But this is not Smallville. Similarities aside, the new series has set out to deliberately distance itself from the earlier series. The first point is pretty obvious. The Oliver Queen/Green Arrow character became a significant player in Smallville, particularly in its last years. On that show he was played by Justin Hartley for 72 episodes. The obvious move would be to allow that actor to spin off and do his own thing. The crew for Arrow wanted to set a different tone and tell their own story from the beginning. Now Stephen Amell. This show is much darker from the beginning. It’s also far more violent and action-packed.
Each episode has two very separate but related parts. It’s a complicated acting challenge for Amell, but it gives the series a unique look and formula. One part of the episode happens as Oliver tackles the bad guys as The Hood. He eventually forms a team that consists of bodyguard and ex-military man John Diggle (Ramsey) and computer nerd Felicity Smoak (Rickards) (pronounced smoke). As a cover Queen opens a nightclub with an old abandoned factory the family owns. Underneath is the Arrow Cave where they base their operations.
The second part of each episode involves Oliver’s five years on the island. There he first encounters Chinese ex-prisoner Yao Fei (Mann), who teaches him how to survive on the island. But there is more to this place. It was once used as a penal colony and has since been abandoned. But now it’s used by a militant group who plan some pretty bad things. Oliver must continually hide from these bad guys and also try to thwart their plans. He also encounters Slade Wilson (Bennett) who also attempts to teach him to fight. It doesn’t help that we’re talking Crixus from the Starz Spartacus series, and this character happens to like to use…what else…swords.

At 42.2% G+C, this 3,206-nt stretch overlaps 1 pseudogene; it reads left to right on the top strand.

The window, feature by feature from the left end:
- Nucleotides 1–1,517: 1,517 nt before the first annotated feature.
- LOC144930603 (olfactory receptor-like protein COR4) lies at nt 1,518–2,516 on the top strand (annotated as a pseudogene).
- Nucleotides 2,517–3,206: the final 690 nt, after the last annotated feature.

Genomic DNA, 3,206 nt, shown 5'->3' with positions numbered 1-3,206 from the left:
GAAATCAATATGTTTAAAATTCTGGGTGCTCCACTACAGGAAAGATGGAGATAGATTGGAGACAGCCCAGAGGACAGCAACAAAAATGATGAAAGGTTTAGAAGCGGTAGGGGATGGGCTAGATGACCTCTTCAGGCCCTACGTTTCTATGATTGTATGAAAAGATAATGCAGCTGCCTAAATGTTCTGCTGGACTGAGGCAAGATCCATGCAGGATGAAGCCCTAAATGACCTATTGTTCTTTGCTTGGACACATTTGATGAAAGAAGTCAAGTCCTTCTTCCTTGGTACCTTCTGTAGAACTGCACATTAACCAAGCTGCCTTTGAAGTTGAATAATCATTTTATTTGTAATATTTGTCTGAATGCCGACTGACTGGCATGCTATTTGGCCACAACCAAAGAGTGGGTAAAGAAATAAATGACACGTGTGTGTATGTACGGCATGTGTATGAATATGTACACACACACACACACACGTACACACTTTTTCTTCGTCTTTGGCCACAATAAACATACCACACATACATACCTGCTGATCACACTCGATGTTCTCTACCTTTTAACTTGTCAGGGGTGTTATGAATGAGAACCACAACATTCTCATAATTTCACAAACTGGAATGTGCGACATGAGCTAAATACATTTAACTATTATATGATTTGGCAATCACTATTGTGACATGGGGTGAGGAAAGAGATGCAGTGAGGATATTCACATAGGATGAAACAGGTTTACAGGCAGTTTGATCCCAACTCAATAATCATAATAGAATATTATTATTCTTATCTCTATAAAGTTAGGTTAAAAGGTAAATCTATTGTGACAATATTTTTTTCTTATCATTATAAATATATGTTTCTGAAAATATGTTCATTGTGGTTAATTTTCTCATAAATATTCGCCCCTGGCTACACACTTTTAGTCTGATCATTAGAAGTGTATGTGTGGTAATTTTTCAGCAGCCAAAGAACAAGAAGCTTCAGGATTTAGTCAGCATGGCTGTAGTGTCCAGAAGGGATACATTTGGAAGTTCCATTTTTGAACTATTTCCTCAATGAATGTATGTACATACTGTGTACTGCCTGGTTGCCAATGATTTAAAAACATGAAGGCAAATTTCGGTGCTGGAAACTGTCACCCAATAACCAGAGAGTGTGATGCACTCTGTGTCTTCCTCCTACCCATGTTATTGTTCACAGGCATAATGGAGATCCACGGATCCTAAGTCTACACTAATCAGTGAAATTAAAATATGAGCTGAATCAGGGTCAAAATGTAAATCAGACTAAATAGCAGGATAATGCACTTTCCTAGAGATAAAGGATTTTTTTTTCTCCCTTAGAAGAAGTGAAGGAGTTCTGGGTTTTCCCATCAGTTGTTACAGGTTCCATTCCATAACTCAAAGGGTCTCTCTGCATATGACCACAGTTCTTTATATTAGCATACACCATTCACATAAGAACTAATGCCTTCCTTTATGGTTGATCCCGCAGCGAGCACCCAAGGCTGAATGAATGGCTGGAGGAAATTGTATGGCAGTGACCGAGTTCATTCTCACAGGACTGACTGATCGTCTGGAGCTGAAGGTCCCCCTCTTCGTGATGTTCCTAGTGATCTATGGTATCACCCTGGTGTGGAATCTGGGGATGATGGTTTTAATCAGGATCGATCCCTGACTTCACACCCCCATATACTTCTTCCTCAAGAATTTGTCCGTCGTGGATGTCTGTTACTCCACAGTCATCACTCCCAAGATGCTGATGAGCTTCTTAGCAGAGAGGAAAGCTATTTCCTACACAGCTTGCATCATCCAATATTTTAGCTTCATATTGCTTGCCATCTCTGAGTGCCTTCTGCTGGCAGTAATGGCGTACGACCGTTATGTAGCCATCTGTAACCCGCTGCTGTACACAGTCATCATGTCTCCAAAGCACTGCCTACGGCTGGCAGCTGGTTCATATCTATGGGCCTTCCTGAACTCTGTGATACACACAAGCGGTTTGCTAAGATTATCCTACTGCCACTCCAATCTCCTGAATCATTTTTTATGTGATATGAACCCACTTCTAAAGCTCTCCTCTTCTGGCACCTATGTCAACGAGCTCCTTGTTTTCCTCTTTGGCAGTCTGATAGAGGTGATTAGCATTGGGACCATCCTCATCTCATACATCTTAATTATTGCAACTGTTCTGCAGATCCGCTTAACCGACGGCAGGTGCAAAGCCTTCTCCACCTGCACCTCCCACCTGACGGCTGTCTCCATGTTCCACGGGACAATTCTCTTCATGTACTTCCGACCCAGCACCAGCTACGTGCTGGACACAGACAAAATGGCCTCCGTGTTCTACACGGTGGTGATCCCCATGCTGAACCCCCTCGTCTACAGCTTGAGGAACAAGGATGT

The series is flush with colorful and interesting characters. While the series does not hold any closer to comic canon than Smallville did, you’ll be happy to know that there’s a lot here from the comics. It’s a veritable Easter egg hunt in every episode. You’ll see allusions and references to plenty of comic lore. Many characters are named after the artists and writers who have worked on the comic over the decades. If you notice a large use of the number 52, it refers to DC’s controversial reboot of their comic universe a few years ago. Even with so much homage paid to the comic incarnations, this is a stand-alone universe and often drifts from the characters and kinds of events portrayed over the decades in its four-color splendor. Purists are often bothered by that sort of loose playing with canon, but this needs to establish itself as its own thing with its own history and dynamic. Go with it, and you’ll likely find it an intriguing idea with superior writing and production values.
Production values is another place this series shines. They’ve done a tremendous job of creating an atmosphere that immerses you into this particular corner of the DC universe. The city is often rainy, and most of the action happens in the night. There’s a gritty underbelly to this place that’s mostly found in the city’s poor area known as The Glades. It’s this economically challenged location where Oliver puts his nightclub and lair. It’s also the focus of the ongoing diabolical plan known as The Undertaking. The action is filmed almost in a documentary style. All of this lives in a stark contrast to the glitzy world many of our characters live in during the daylight.
John Ceballos and Brent Lorentson contributed to this article.